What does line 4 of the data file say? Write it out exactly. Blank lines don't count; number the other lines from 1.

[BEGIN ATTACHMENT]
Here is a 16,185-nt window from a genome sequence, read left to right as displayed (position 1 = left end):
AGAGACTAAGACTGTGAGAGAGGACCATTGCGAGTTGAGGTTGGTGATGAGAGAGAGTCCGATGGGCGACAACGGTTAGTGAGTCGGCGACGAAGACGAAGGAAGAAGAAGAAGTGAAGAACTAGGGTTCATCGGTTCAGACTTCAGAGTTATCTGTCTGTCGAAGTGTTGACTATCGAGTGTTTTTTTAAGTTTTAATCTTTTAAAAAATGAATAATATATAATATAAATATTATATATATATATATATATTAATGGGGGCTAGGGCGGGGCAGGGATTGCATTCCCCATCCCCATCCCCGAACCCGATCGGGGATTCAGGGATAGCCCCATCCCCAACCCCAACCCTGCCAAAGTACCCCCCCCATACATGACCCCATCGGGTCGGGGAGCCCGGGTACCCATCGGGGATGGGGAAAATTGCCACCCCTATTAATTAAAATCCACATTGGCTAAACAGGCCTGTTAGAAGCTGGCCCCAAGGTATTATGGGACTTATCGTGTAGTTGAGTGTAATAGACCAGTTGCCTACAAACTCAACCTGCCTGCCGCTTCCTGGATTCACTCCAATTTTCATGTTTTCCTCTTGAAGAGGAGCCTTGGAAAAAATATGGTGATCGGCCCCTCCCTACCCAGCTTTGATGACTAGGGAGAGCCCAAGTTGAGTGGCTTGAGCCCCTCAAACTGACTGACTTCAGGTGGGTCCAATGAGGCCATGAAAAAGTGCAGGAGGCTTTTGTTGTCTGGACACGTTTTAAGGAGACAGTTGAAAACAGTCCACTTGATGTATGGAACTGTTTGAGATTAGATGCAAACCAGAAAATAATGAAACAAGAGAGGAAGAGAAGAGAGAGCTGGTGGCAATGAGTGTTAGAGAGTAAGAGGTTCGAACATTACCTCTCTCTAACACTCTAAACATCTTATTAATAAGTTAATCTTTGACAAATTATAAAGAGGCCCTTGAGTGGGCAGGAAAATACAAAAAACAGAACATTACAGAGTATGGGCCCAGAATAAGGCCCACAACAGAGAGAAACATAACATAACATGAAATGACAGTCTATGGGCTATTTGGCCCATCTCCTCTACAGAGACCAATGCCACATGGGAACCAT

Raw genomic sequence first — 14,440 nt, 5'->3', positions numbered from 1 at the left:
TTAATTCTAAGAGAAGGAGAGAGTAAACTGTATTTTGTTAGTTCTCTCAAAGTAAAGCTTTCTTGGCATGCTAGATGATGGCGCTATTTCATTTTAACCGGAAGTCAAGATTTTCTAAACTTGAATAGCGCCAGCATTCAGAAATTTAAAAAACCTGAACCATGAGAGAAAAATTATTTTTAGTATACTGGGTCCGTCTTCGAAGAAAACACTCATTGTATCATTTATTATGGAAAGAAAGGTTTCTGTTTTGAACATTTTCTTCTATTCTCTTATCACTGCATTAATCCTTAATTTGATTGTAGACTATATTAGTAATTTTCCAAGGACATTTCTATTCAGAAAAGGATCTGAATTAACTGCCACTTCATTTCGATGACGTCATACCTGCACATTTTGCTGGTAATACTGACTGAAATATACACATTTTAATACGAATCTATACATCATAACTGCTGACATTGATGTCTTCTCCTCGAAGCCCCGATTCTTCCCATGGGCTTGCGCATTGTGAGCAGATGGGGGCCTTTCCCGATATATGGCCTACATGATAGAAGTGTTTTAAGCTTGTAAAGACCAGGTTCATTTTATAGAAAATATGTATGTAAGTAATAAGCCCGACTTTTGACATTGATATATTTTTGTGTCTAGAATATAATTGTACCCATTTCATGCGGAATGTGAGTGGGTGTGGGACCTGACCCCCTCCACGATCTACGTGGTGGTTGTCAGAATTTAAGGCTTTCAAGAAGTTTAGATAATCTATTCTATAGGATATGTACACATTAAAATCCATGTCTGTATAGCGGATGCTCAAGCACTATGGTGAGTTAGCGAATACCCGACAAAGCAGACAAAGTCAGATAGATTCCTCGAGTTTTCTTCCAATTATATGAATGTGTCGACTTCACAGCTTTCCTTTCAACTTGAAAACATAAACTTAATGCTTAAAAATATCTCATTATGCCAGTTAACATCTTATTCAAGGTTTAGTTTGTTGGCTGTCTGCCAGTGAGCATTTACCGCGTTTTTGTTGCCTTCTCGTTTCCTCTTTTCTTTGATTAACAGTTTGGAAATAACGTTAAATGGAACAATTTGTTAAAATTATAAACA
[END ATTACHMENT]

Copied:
TTAATTCTAAGAGAAGGAGAGAGTAAACTGTATTTTGTTAGTTCTCTCAAAGTAAAGCTTTCTTGGCATGCTAGATGATGGCGCTATTTCATTTTAACCGGAAGTCAAGATTTTCTAAACTTGAATAGCGCCAGCATTCAGAAATTTAAAAAACCTGAACCATGAGAGAAAAATTATTTTTAGTATACTGGGTCCGTCTTCGAAGAAAACACTCATTGTATCATTTATTATGGAAAGAAAGGTTTCTGTTTTGAACATTTTCTTCTATTCTCTTATCACTGCATTAATCCTTAATTTGATTGTAGACTATATTAGTAATTTTCCAAGGACATTTCTATTCAGAAAAGGATCTGAATTAACTGCCACTTCATTTCGATGACGTCATACCTGCACATTTTGCTGGTAATACTGACTGAAATATACACATTTTAATACGAATCTATACATCATAACTGCTGACATTGATGTCTTCTCCTCGAAGCCCCGATTCTTCCCATGGGCTTGCGCATTGTGAGCAGATGGGGGCCTTTCCCGATATATGGCCTACATGATAGAAGTGTTTTAAGCTTGTAAAGACCAGGTTCATTTTATAGAAAATATGTATGTAAGTAATAAGCCCGACTTTTGACATTGATATATTTTTGTGTCTAGAATATAATTGTACCCATTTCATGCGGAATGTGAGTGGGTGTGGGACCTGACCCCCTCCACGATCTACGTGGTGGTTGTCAGAATTTAAGGCTTTCAAGAAGTTTAGATAATCTATTCTATAGGATATGTACACATTAAAATCCATGTCTGTATAGCGGATGCTCAAGCACTATGGTGAGTTAGCGAATACCCGACAAAGCAGACAAAGTCAGATAGATTCCTCGAGTTTTCTTCCAATTATATGAATGTGTCGACTTCACAGCTTTCCTTTCAACTTGAAAACATAAACTTAATGCTTAAAAATATCTCATTATGCCAGTTAACATCTTATTCAAGGTTTAGTTTGTTGGCTGTCTGCCAGTGAGCATTTACCGCGTTTTTGTTGCCTTCTCGTTTCCTCTTTTCTTTGATTAACAGTTTGGAAATAACGTTAAATGGAACAATTTGTTAAAATTATAAACA